Recent research conducted by the Centre of Adolescent Health’s Elizabeth Spry, Denise Becker, Rohan Borschmann, George Patton, Craig Olsson and colleagues, has found that men with histories of adolescent and young adult common mental disorders were over four times more likely to experience mental health problems during their partner’s pregnancy.
Data was obtained from a 20 year, two-generation study which assessed common mental health disorders nine times from age 14 to 29 years, and in the third trimester of subsequent pregnancies. Of the 214 men assessed, one in ten men reported mental health problems during their partner’s pregnancy. Around two thirds of these men had experienced common mental health disorders at least once prior to their partner’s pregnancy.
The study suggests that parents might experience a continuation of mental health problems in the transition to parenthood or a recurrence of persistent or recent preconception problems.
These findings highlight the need to attend to the mental health of men before they become fathers, with benefits for themselves and for their children. Ms Spry stated that ““Dads’ mental health problems are often overlooked, but they are common and distressing for both men and their families. Knowing which men are most likely to experience mental health problems in the transition to parenthood will help us to provide support and treatment for those who need it the most.”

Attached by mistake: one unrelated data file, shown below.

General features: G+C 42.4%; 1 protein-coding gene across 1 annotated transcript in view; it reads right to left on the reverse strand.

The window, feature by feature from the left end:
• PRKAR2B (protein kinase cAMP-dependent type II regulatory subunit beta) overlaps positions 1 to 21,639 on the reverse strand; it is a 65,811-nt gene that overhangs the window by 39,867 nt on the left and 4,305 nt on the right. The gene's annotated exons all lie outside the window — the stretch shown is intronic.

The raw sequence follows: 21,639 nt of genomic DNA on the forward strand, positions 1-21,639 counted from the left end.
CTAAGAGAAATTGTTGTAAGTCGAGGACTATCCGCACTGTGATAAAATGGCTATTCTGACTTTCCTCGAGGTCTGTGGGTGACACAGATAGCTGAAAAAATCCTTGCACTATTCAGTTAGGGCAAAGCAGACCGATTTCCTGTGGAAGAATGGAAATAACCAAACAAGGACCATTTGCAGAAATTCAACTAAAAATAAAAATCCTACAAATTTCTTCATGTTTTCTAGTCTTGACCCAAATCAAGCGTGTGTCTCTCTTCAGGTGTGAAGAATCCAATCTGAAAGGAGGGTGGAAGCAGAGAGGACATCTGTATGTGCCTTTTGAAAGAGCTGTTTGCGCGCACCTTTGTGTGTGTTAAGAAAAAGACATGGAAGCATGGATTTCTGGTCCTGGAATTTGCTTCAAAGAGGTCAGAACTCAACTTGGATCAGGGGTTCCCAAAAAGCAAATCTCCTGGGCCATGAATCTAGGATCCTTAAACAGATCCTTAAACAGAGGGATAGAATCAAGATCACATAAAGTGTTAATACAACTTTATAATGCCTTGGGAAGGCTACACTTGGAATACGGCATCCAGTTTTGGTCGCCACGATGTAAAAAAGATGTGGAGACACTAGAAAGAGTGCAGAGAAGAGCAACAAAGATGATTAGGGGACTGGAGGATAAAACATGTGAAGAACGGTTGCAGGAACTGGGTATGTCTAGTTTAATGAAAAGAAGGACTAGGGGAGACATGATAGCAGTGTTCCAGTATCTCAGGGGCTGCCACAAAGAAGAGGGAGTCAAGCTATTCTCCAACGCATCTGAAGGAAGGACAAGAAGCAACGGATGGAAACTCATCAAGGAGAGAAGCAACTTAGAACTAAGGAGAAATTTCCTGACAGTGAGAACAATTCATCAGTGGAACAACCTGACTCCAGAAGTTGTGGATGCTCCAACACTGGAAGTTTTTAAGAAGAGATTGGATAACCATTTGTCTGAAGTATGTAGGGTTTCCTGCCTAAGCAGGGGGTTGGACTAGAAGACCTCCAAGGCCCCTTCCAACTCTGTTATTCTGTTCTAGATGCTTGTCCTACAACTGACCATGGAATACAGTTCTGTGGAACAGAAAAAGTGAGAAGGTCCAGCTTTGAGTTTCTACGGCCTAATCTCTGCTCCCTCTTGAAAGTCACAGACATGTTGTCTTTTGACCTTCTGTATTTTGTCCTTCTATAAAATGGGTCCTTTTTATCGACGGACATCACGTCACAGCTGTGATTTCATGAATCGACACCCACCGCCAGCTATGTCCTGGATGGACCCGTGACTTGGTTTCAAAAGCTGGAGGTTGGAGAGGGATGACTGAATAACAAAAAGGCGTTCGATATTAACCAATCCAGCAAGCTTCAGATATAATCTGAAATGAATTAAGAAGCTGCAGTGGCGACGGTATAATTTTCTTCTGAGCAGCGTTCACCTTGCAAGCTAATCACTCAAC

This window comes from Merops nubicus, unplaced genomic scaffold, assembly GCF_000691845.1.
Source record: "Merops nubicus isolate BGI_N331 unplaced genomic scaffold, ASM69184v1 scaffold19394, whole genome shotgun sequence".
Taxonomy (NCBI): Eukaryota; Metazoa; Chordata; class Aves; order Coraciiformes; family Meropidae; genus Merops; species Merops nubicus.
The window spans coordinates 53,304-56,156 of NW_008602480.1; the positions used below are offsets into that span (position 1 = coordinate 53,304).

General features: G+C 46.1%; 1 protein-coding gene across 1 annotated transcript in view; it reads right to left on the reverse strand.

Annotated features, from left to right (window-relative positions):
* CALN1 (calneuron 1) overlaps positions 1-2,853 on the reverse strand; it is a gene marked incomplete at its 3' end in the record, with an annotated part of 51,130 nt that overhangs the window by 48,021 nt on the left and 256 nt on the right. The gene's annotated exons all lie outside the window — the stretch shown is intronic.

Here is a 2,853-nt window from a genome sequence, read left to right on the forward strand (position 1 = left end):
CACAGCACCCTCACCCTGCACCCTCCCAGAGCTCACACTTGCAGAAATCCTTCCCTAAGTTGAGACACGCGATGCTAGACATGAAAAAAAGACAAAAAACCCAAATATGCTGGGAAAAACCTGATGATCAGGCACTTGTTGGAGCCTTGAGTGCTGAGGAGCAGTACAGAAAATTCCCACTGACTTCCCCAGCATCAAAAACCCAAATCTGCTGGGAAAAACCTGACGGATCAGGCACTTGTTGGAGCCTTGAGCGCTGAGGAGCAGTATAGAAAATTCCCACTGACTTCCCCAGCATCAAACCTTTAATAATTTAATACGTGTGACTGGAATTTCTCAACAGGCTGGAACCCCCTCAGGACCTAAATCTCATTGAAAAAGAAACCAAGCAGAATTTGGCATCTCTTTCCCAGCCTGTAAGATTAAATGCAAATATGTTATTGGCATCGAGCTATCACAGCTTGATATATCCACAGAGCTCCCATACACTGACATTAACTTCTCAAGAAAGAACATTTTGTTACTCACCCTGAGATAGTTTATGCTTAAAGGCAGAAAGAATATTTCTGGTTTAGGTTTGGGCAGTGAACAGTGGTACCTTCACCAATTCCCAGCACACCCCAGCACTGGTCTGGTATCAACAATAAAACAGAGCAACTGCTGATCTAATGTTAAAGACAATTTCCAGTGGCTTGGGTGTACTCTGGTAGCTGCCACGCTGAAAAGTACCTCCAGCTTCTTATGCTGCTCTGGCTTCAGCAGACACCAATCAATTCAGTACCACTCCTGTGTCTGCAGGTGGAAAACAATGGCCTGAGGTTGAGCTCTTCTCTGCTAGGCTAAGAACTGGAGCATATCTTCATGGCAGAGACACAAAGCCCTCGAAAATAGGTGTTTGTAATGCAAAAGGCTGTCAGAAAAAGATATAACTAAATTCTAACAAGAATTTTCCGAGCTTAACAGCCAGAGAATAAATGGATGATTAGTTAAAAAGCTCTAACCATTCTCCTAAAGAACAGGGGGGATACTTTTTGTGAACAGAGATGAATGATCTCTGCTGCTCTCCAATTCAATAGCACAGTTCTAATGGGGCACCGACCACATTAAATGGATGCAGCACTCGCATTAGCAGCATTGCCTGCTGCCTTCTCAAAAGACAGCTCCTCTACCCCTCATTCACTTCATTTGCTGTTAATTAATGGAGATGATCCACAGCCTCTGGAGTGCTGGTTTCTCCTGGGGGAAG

The team is continuing research on how parents’ health and emotional adjustment before, during and after pregnancy might affect the development of their children.
Listen to Ms Spry, lead author, discuss the study during a recent interview with ABC Radio: http://www.abc.net.au/radio/melbourne/programs/breakfast/breakfast/9495662.
This paper forms part of the 2000 Stories: Victorian Adolescent & Intergenerational Health Cohort Studies (VAHCS & VIHCS), which began in 1992 and has spanned over 25 years. A group of around 2000 Year 9 students completed six interviews at school age (from Years 9 – 12), three interviews in young adulthood (aged around 21, 24 and 29) and more recently a tenth round of interviews as the participants turned 35. The study has brought attention to the importance of adolescence as a key determinant of future health.
For additional information on VAHCS, visit: https://www.mcri.edu.au/research/projects/2000-stories.
Spry, E., Giallo, R., Moreno-Betancur, M., Macdonald, J., Becker, D., Borschmann, R., . . . Olsson, C. (2018). Preconception prediction of expectant fathers’ mental health: 20-year cohort study from adolescence. BJPsych Open, 4(2), 58-60. doi:10.1192/bjo.2017.10